Special Issue on the Role of Student Affairs

Special Issue on the Role of Student Affairs in International Student Transition and Success

Call For Contributions

The Journal of International Students is seeking manuscripts that address the role of Student Affairs in international student transition and success. Specifically, how can different functional areas within Student Affairs contribute to the transition, inclusion, and success for international students to college campuses? For the purpose of this special issue, Student Affairs is defined broadly as a profession or university unit(s) that advances the mission of higher education institutions via curricular and/or co-curricular functions, supports student learning and development (e.g., academically, emotionally, socially), and encompasses administration, management, advising, and/or counseling services for students (Manning, Kinzie & Schuh, 2014; Nuss, 2003).

Much of the current literature tends to place the responsibility for international student support on International Student Affairs offices; however, all functional areas in Student Affairs have a responsibility to contribute to the transition, inclusion, and success of international students. The aim of this issue is to provide empirical and practical implications for better supporting international students.

Potential topics include but are not limited to:

  • Role of functional areas (e.g., New Student Orientation, Multicultural Affairs, Career Services)
  • Programmatic interventions for contributing to sense of belonging
  • Student success practices
  • Developing skills and competencies as a student affairs professional
  • Using culturally sensitive and inclusive practices
  • Collaborating across functional areas to support international students
  • Applying theory to student affairs practice
  • International students’ experiences with or perceptions of student affairs offices

Submission formats include the following:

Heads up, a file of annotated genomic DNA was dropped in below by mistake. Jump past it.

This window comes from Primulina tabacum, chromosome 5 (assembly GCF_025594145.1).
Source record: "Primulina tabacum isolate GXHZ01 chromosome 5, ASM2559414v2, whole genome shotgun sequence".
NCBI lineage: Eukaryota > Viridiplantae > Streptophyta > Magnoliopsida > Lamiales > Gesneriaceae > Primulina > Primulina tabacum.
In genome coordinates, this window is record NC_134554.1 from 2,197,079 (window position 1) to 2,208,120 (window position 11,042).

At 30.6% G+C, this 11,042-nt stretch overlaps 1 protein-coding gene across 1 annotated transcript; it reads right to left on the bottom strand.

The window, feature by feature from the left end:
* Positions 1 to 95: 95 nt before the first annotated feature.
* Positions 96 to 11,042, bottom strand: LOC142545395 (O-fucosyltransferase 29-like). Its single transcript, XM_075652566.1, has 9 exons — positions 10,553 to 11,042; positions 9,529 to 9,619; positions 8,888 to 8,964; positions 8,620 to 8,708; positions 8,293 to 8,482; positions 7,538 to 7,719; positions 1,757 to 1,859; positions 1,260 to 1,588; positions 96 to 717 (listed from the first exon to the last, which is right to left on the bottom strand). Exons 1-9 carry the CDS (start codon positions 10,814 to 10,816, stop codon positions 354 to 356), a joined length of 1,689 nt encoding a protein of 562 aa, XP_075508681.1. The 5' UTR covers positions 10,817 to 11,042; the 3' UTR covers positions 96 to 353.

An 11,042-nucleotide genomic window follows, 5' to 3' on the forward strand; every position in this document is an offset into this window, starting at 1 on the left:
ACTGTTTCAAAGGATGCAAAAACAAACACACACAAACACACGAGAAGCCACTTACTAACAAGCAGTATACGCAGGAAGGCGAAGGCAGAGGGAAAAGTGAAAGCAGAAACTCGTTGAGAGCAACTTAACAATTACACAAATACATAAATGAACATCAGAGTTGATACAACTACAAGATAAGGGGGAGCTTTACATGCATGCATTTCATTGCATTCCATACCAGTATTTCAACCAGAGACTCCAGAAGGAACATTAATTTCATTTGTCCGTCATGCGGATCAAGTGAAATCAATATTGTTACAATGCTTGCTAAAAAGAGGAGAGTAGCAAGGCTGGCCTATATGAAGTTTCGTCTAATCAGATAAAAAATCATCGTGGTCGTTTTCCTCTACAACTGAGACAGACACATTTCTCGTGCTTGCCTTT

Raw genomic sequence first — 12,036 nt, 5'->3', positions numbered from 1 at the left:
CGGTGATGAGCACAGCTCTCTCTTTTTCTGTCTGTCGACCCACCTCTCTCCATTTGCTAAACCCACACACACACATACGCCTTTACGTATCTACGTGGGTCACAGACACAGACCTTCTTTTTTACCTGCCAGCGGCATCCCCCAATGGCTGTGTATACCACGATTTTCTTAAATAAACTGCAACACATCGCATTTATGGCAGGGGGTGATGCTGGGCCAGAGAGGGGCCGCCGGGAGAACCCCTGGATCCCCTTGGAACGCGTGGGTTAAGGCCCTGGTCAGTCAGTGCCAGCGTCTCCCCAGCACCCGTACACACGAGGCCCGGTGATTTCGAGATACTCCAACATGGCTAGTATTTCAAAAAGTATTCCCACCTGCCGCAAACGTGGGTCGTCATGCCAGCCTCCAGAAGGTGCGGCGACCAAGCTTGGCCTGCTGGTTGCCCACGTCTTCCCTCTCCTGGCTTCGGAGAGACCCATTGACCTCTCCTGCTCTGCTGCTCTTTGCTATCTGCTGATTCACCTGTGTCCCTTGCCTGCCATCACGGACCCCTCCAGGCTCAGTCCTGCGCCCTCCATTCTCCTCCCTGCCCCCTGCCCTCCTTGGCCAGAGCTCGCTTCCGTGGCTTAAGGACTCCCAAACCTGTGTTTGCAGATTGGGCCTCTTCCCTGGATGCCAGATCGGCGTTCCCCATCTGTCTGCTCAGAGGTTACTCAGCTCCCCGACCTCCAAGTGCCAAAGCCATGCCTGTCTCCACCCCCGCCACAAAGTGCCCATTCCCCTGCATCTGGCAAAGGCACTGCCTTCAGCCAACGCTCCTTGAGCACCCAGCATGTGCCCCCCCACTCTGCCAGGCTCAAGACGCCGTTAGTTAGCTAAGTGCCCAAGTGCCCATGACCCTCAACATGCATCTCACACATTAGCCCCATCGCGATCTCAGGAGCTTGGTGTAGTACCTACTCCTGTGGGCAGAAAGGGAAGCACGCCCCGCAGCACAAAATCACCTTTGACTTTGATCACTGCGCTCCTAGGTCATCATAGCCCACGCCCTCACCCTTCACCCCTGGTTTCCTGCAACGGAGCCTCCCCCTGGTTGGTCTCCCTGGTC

• Empirical studies (6,000 word limit)
  • Practitioner narratives on successful practices and initiatives (2,500 word limit)
  • Book reviews (1,000 word limit)

Submit a preliminary abstract of the submission (no more than two double-spaced pages, not inclusive of references, tables, or figures) in Microsoft Word to Dr. Christina W. Yao at cyao@unl.edu and Dr. Chrystal A. George Mwangi at chrystal@umass.edu. Include the following author information: coordinating author, co-authors, institutional affiliation, phone number, and email address. Preliminary abstracts should be emailed no later than December 1, 2016 by 5 PM EST.

Our anticipated timeline is as follows:

October 1, 2016:                   Call for proposals

December 1, 2016:               Proposals due

Early January 2017:              Notification to authors

April 1, 2017:                         Manuscripts due

Summer/fall 2017:               Special issue release

Please direct any questions to the co-editors of this special issue:

  • Dr. Christina W. Yao, University of Nebraska-Lincoln, E-mail: cyao@unl.edu
  • Dr. Chrystal A. George Mwangi, University of Massachusetts Amherst, E-mail: chrystal@umass.edu

References

Manning, K., Kinzie, J., & Schuh, J.H. (2014). One size does not fit all: Traditional and innovative models of student affairs practice (2nd ed.). New York, NY: Routledge.

Nuss, E.M. (2003). The development of student affairs. In S.R. Komives & D.B. Woodard, Jr. (Eds.) Student services: A handbook  for the profession (4th ed., pp. 65-88). San Francisco, CA: Jossey-Bass.